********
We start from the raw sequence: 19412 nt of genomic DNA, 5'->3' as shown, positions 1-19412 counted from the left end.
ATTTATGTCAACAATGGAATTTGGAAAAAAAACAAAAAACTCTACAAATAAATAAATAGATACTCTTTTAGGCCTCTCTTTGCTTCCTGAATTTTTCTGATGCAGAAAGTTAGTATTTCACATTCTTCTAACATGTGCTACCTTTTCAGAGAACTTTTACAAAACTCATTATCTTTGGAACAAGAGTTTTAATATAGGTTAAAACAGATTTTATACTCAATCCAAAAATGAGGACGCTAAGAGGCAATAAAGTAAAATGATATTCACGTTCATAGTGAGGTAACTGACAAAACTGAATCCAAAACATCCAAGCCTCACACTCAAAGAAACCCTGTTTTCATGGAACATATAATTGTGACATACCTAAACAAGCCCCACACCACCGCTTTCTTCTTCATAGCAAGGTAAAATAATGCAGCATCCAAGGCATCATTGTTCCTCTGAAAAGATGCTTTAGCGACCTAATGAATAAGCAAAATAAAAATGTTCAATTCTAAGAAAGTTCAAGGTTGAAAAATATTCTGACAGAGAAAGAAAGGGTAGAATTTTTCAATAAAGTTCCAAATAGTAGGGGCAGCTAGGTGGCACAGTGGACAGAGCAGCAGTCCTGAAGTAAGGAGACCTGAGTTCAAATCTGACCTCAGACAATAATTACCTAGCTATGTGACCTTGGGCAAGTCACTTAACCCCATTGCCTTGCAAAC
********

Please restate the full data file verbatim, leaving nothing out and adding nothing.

We start from the raw sequence: 19412 nt of genomic DNA, 5'->3' as shown, positions 1-19412 counted from the left end.
ATTTATGTCAACAATGGAATTTGGAAAAAAAACAAAAAACTCTACAAATAAATAAATAGATACTCTTTTAGGCCTCTCTTTGCTTCCTGAATTTTTCTGATGCAGAAAGTTAGTATTTCACATTCTTCTAACATGTGCTACCTTTTCAGAGAACTTTTACAAAACTCATTATCTTTGGAACAAGAGTTTTAATATAGGTTAAAACAGATTTTATACTCAATCCAAAAATGAGGACGCTAAGAGGCAATAAAGTAAAATGATATTCACGTTCATAGTGAGGTAACTGACAAAACTGAATCCAAAACATCCAAGCCTCACACTCAAAGAAACCCTGTTTTCATGGAACATATAATTGTGACATACCTAAACAAGCCCCACACCACCGCTTTCTTCTTCATAGCAAGGTAAAATAATGCAGCATCCAAGGCATCATTGTTCCTCTGAAAAGATGCTTTAGCGACCTAATGAATAAGCAAAATAAAAATGTTCAATTCTAAGAAAGTTCAAGGTTGAAAAATATTCTGACAGAGAAAGAAAGGGTAGAATTTTTCAATAAAGTTCCAAATAGTAGGGGCAGCTAGGTGGCACAGTGGACAGAGCAGCAGTCCTGAAGTAAGGAGACCTGAGTTCAAATCTGACCTCAGACAATAATTACCTAGCTATGTGACCTTGGGCAAGTCACTTAACCCCATTGCCTTGCAAAC